SponsoredLast week I wrote about the Nestlé team who came to my house as part of the Choose Wellness Choose Nestlé campaign (you can read the post here).
This week I'm sharing some of the cool tips that Didi Tshikovhi, Nestlé Market Nutritionist, gave me. Thiey're small yet meaningful, and if you can even follow even some of them, then you're giving yourself and your family a better shot at wellness.
Here are some of Didi's useful tips:
– "Variety is the spice of life" – try to include different coloured and textured foods in their diet
– Different-shaped food is also a good idea – use biscuit cutters or knives to cut food into shapes (PS: For inspiration on creative lunchboxes, just go to Pinterest)
– Cut up snack-sizes of veg and fruit and put them into kids’ lunchboxes. Veggie fingers also go well with dips such as hummus or cream cheese.
– Start giving your child veg and fruit and other healthy foods as early as possible
– If your child isn't a fan of fruit or vegetables, try to "hide" them – mash veggies in mincemeat or add them to soups and pasta. You can also add veg or fruit to smoothies.
– Try to establish the habit of eating a good breakfast at a young age
– Grow your own herbs and vegetables: not only will you have them on hand for eating and cooking, but it's fun and educational for kids to get involved too
– Opt for a diet rich in grains, vegetables and fruit
– Rather choose low-fat food, and eat saturated fats less often and in small amounts. Saturated fats are mainly found in animal products such as meat.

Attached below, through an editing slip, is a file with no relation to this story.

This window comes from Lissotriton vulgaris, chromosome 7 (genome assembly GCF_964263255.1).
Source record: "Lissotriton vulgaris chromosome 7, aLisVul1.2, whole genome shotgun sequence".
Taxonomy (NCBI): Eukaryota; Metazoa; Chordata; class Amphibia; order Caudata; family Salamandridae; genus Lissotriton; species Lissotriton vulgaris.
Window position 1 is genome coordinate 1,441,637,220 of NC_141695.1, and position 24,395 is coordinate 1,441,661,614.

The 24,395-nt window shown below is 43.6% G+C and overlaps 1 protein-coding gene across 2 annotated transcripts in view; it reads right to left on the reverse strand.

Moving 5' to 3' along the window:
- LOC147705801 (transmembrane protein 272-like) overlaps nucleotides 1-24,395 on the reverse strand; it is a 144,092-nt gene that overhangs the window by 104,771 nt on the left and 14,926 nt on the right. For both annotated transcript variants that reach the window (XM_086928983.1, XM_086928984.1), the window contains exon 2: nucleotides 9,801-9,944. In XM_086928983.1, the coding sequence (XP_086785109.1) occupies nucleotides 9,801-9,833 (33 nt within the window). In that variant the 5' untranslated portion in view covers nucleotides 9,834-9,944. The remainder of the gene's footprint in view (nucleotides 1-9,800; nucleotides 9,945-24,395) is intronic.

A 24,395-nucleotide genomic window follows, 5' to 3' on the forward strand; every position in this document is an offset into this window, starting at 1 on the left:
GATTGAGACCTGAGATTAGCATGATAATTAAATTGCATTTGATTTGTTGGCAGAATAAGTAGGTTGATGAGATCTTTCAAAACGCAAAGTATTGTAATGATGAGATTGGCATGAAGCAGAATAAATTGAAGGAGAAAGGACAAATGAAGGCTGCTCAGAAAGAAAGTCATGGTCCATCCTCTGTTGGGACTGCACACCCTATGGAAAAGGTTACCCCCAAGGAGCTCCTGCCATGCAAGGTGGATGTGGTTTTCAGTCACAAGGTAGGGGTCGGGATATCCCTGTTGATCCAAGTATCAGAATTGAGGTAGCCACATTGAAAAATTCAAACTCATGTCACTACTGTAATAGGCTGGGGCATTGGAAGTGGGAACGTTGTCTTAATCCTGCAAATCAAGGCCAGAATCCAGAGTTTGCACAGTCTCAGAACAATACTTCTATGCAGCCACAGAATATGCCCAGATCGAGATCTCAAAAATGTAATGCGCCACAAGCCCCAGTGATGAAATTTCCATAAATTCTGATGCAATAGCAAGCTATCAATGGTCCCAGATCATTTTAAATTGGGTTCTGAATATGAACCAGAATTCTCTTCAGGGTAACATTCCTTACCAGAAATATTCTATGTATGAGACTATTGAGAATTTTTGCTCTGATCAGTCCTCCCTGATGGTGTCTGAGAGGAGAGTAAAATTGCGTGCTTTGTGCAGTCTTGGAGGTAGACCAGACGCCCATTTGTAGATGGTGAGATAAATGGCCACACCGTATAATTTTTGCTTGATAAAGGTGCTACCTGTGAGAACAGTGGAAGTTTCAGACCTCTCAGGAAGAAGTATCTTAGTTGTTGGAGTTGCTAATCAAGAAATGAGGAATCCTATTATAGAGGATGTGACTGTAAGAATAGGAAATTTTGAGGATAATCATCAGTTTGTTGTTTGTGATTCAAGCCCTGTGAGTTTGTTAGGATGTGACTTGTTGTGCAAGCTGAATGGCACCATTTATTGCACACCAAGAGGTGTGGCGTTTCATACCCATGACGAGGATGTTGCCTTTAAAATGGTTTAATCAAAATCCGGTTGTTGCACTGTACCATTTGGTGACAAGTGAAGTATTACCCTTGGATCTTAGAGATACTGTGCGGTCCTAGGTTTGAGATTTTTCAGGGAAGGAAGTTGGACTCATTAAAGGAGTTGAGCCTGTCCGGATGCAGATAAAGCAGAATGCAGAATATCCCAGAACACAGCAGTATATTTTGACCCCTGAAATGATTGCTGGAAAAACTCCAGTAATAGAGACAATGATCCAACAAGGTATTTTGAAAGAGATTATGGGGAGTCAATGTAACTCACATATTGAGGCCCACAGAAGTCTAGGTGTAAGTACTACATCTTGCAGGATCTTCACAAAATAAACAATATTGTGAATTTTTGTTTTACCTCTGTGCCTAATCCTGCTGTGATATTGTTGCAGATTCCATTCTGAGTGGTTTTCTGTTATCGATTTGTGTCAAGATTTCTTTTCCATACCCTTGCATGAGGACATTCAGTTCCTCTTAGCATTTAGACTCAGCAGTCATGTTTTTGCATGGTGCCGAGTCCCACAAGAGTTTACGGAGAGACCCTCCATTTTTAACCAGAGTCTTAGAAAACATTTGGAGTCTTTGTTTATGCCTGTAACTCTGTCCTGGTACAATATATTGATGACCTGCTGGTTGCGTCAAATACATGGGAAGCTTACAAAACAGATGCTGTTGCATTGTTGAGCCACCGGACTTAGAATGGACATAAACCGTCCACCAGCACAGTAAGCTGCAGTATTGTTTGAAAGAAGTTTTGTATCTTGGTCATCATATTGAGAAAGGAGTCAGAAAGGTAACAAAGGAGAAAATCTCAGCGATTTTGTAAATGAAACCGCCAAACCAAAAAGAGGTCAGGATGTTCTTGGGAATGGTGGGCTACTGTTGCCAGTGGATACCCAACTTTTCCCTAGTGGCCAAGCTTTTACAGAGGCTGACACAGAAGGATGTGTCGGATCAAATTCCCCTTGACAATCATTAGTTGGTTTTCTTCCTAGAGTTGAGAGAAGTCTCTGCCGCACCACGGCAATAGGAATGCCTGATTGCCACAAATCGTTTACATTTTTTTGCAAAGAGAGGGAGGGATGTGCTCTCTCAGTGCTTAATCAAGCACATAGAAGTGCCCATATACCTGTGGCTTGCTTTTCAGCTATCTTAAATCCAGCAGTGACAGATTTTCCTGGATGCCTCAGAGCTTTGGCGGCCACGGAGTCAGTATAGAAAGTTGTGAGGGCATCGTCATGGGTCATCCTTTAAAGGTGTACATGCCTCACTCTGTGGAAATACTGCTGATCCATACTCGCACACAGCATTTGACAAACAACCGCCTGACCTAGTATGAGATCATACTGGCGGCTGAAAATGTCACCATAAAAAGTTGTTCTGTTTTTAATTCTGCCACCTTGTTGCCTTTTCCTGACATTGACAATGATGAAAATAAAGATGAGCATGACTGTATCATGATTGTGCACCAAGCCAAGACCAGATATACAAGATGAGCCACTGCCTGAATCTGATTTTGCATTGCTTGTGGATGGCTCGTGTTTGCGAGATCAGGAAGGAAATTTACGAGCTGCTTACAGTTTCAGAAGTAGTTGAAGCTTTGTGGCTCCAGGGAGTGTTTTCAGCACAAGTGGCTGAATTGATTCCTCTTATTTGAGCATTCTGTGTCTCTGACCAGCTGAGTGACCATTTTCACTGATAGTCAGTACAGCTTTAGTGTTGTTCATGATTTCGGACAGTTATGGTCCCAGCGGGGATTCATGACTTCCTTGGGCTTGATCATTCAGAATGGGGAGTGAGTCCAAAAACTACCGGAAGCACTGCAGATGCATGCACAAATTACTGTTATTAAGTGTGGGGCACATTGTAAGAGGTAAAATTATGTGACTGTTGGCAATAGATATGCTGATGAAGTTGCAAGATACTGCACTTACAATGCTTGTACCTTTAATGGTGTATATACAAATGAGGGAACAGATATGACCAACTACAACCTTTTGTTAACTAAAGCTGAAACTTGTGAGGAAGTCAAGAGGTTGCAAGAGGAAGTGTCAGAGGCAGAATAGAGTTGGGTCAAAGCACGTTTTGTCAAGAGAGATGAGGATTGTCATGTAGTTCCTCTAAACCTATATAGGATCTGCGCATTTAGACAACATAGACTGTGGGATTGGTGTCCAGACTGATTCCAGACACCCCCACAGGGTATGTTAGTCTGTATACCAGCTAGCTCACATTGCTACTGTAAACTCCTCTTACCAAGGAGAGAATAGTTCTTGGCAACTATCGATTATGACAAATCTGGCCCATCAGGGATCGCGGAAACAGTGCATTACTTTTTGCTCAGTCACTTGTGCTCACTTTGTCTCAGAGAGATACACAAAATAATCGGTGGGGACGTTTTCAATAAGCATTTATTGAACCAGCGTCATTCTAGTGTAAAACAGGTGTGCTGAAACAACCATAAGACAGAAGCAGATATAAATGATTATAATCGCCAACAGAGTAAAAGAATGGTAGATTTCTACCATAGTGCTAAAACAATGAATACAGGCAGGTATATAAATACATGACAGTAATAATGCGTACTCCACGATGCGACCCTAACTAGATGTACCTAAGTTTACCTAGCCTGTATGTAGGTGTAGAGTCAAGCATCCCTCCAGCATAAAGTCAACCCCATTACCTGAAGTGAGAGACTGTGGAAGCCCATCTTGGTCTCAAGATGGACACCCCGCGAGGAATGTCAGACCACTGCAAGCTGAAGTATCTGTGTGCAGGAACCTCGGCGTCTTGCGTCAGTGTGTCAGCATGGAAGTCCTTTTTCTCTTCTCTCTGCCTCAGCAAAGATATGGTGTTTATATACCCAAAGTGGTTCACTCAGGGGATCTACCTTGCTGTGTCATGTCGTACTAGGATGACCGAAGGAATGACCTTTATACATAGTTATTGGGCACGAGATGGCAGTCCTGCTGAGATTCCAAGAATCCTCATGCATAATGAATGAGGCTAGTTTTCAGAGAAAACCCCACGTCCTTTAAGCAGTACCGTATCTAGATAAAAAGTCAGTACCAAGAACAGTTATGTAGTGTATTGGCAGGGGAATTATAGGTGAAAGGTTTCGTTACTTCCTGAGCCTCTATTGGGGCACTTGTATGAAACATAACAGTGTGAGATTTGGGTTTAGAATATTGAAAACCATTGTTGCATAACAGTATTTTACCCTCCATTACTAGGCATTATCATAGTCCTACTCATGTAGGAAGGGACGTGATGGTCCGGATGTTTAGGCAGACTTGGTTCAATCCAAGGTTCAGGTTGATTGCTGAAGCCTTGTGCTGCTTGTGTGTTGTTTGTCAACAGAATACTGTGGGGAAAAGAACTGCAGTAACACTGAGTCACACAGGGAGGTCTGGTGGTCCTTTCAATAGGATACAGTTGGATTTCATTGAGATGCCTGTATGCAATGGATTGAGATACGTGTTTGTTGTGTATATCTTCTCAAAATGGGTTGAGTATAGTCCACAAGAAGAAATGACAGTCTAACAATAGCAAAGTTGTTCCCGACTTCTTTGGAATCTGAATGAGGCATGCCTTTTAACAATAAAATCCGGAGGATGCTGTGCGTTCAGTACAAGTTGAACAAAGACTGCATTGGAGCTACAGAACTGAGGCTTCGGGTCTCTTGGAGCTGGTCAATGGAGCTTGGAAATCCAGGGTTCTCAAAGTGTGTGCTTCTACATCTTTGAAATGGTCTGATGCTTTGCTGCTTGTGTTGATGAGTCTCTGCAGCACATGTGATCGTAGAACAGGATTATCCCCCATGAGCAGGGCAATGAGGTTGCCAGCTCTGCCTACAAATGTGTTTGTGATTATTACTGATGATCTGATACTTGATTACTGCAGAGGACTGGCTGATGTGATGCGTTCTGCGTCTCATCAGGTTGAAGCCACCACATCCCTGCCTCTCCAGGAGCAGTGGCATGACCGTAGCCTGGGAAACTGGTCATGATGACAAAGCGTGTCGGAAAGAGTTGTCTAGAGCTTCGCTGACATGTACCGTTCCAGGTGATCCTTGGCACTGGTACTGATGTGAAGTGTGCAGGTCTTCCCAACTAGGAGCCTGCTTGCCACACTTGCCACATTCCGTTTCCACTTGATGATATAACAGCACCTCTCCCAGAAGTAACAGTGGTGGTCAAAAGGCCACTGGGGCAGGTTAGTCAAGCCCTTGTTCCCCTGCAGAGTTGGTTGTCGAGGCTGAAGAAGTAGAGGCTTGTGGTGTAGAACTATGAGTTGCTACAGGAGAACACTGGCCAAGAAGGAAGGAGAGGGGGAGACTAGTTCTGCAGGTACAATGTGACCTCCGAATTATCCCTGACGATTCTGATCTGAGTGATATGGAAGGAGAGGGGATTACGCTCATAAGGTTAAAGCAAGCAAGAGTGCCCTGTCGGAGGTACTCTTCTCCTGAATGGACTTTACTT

– Use plant oils such as avocado and olive oils instead of saturated fats such as butter.
– Watch serving sizes! The protein serving of your meal should be the size of your palm, and about the same thickness. The carb serving should be about the size of your fist. Your meal should include two cupped handfuls of non-starch vegetables such as carrots, broccoli and cauliflower, or a green leafy salad
– Better-for-you work snacks include fresh fruit, dried fruit, biltong and air-popped popcorn. Put in small containers to avoid eating too much of each
– Good cupboard and fridge basics to have at home for when you don't have time to prepare or plan: 2 Minute Noodles, pasta, chicken breasts, chickpeas, Feta cheese, frozen vegetables, tin whole tomatoes, olives, couscous, rice, tuna, Parmesan, bottle roasted red peppers, carrots, cucumbers